In addition, the party conventions are slated to take place in just a few weeks. Because so many current legislators in leadership are running for Governor, they are reluctant to take controversial stands on issues such as budget cuts prior to the nominating conventions. Much of the remainder of the session will depend on the outcome of the nominating process. We’ll be on top of it and keep you posted.

David Siegel, CAE, IOM
Minnesota Restaurant, Lodging and Resort & Campground Associations and Hospitality Minnesota

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Health Care Reform Isn’t Over Yet

Posted in Health Care Reform, Lodging Issues, Resort Issues, Restaurant Issues, Tourism Issues by hospitalityminnesota on March 24, 2010

While you might have thought the health care debate was over, it isn’t yet. Many potential steps remain before the final shape of this legislation is determined and its changes take effect. Today, the President signed the Senate-passed (and now House-passed) health bill into law. We now turn our full attention back to the Senate where Senators will begin tangling over the “fixer” or “reconciliation” bill (also passed by the House Sunday evening).

There are many concerns we have for the reconciliation bill, but below are some of the more troubling provisions for employers:

1. Employer mandate: The penalty for the “free rider” increases from $750 per employee to $2000 per employee if you don’t offer insurance for more than 50 employees. If you do offer insurance, but the employee share of premiums is “unaffordable” (greater than 9.5% of income), and that employee goes into the exchange and receives a tax credit, your fine is $3000 per employee!!

2. For the first time, it uses part-time employees when calculating how many full time employees for that determination of “over 50 employees”. The senate bill was silent on part-time workers.

3. A new 3.8% “Medicare” tax on non-wage income would be placed on high earners, income from interest, dividends, capital gains, and some profits from investments in partnerships and S-corporations. The revenues from the tax on unearned income would be credited to the Supplemental Medical Insurance trust fund. If the unearned income tax-and other proposed tax hikes on high-income individuals included in the President’s FY 2011 budget-become law, a high-income taxpayer could have an effective tax rate on capital gains and qualified dividends of 23.8 percent. Significantly, however, the effective tax rate on nonqualified dividends would be 43.4 percent.

4. The Cadillac tax on “high value” health plans is delayed from 2013 to 2018 – but it will now be only indexed to CPI inflation (Senate bill was CPI+1%). Since medical inflation is so much higher than CPI, this will, without a doubt, become the next Alternative Minimum Tax (AMT) and catch more and more plans every year.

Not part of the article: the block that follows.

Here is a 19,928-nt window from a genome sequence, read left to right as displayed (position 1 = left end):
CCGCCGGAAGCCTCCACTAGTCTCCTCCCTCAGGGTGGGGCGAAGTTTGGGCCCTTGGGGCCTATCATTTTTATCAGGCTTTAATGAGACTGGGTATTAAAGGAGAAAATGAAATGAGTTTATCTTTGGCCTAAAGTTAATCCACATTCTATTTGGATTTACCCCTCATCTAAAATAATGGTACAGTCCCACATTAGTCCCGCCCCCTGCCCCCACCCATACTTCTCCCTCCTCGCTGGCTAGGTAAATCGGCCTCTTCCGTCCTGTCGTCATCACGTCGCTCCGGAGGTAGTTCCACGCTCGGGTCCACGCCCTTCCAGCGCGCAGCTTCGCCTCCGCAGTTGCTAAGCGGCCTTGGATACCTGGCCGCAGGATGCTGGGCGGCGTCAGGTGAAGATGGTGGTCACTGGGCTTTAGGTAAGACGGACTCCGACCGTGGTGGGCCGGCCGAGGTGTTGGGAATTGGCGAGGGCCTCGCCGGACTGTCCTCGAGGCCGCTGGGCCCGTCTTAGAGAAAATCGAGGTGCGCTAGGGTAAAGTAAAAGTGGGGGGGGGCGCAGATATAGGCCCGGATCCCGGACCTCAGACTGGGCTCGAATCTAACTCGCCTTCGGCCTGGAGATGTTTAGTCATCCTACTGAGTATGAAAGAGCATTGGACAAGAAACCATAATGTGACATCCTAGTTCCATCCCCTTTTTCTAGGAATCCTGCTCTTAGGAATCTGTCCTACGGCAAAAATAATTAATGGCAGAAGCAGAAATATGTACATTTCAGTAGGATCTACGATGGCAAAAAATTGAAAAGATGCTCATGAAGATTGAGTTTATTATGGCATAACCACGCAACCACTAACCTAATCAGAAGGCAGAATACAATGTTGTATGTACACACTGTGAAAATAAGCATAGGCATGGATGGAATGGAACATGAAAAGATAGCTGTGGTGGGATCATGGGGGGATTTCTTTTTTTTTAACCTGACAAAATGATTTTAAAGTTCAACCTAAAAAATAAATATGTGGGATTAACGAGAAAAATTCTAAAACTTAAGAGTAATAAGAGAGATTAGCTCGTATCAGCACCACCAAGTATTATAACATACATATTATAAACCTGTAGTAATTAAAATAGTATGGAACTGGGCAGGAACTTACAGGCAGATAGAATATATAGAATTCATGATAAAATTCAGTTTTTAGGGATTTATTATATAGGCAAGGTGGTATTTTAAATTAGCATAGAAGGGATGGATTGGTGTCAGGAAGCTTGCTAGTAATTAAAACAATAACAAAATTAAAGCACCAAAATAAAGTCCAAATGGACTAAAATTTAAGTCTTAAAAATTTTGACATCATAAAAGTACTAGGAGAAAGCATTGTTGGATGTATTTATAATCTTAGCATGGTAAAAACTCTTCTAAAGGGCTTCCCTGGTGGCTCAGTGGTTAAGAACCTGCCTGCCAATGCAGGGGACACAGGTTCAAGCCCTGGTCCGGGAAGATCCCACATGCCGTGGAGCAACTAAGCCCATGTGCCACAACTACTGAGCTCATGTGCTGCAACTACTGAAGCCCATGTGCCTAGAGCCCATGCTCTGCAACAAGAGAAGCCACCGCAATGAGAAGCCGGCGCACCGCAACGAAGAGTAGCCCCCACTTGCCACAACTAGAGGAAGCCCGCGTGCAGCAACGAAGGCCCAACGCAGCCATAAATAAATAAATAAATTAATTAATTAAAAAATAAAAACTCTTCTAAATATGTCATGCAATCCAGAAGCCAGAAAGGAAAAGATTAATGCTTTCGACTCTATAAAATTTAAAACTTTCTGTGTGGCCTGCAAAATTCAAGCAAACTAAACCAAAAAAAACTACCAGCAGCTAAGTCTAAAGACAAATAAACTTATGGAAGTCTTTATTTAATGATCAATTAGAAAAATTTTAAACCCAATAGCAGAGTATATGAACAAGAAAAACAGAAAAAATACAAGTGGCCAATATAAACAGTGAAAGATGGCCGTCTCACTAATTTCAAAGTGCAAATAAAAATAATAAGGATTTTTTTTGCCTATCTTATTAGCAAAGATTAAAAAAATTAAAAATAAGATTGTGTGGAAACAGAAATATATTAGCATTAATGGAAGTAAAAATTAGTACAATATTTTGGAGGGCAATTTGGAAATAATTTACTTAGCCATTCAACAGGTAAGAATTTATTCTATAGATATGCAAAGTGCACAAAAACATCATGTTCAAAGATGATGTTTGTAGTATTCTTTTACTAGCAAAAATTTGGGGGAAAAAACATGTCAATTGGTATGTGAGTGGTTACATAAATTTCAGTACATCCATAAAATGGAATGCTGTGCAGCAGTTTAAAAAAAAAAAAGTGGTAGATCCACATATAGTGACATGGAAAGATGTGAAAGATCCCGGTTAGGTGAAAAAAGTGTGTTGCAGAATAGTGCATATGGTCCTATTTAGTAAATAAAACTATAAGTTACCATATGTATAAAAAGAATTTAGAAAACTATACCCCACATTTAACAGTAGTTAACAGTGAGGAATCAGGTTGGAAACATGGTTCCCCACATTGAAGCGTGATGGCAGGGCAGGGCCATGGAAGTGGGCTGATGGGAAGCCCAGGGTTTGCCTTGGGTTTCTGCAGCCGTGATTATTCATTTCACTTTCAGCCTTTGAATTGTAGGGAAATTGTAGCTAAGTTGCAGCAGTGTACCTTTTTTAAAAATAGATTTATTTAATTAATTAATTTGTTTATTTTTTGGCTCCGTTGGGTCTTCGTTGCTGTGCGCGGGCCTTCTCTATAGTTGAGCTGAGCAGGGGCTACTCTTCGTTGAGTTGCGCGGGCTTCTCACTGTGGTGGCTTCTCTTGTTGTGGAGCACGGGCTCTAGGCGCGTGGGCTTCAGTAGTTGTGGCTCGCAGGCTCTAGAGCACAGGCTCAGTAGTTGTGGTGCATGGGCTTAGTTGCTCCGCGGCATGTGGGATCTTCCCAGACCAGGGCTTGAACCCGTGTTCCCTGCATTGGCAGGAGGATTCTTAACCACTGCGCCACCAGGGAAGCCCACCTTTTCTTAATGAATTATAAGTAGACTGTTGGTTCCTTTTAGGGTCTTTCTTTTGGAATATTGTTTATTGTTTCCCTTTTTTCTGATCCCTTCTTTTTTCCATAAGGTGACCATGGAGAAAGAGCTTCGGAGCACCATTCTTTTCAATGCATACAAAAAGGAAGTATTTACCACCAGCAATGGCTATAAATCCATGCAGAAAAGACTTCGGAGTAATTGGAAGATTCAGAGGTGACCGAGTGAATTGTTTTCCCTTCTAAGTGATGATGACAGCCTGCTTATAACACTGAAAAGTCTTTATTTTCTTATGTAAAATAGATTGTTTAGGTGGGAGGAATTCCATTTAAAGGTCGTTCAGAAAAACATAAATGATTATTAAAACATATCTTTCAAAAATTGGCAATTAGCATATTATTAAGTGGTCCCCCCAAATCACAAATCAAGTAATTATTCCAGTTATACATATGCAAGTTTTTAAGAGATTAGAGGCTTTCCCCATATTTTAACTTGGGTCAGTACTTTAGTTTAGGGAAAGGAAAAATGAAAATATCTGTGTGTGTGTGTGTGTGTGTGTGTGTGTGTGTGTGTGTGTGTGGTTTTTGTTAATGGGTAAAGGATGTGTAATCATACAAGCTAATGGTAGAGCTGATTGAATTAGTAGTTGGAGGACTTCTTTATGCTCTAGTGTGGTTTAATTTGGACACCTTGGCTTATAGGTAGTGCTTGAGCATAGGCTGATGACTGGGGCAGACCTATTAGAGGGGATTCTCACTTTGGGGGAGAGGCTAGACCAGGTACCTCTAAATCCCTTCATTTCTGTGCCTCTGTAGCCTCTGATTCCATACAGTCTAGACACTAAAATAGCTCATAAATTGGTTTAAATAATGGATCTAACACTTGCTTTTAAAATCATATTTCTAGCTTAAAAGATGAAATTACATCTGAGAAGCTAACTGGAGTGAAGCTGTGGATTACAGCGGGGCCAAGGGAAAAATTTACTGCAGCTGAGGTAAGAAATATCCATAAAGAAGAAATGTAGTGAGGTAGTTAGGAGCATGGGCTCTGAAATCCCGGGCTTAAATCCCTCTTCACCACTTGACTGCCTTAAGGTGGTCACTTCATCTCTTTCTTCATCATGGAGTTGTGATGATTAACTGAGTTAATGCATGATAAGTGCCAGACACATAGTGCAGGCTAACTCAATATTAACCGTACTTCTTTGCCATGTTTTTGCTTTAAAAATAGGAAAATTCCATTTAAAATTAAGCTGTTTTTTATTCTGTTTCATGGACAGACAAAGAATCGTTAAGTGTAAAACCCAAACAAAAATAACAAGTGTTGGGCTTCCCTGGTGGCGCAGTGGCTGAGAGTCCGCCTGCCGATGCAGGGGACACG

5.  While stating they have removed the “Cornhusker Kickback,” the reconciliation bill also leaves in place special deals for Louisiana, Connecticut, the frontier states, and others, while adding in new special deals for states like Tennessee.

If the Senate makes any changes at all to the reconciliation package, it will have to go back to the House for yet another vote before going to the President for his signature.

David Siegel, CAE, IOM
Minnesota Restaurant, Lodging and Resort & Campground Associations and Hospitality Minnesota

Hospitality and Tourism Day at the Capitol a Huge Success

We’ll start with the numbers: We had more than 215 restaurant, lodging, resort and campground operators at the Minnesota capitol yesterday as we lobbied on behalf of one of our state’s major industries. John Edman, Director of Explore Minnesota Tourism, reminded us in his remarks that the leisure and hospitality industry generates 16% of the state’s sales tax revenue, and is responsible for 10% of the state’s jobs.

Our industry advocates heard about a number of key issues in a morning briefing session. In addition to updates from our Lobbyists Tony Kwilas and Bob Vanasek and myself, we heard from Joan Archer, Executive Director of the Minnesota Beverage Association, about efforts to build a coalition highlighting the positive things our industry is doing in the area of obesity and fighting back anticipated sweetened beverage taxes. Other key issues we discussed included the Post Labor Day School Start, mandatory breaks and sick time, a multi-purpose stadium for the Minnesota Vikings and other events, ignition interlocks and vacation home rentals.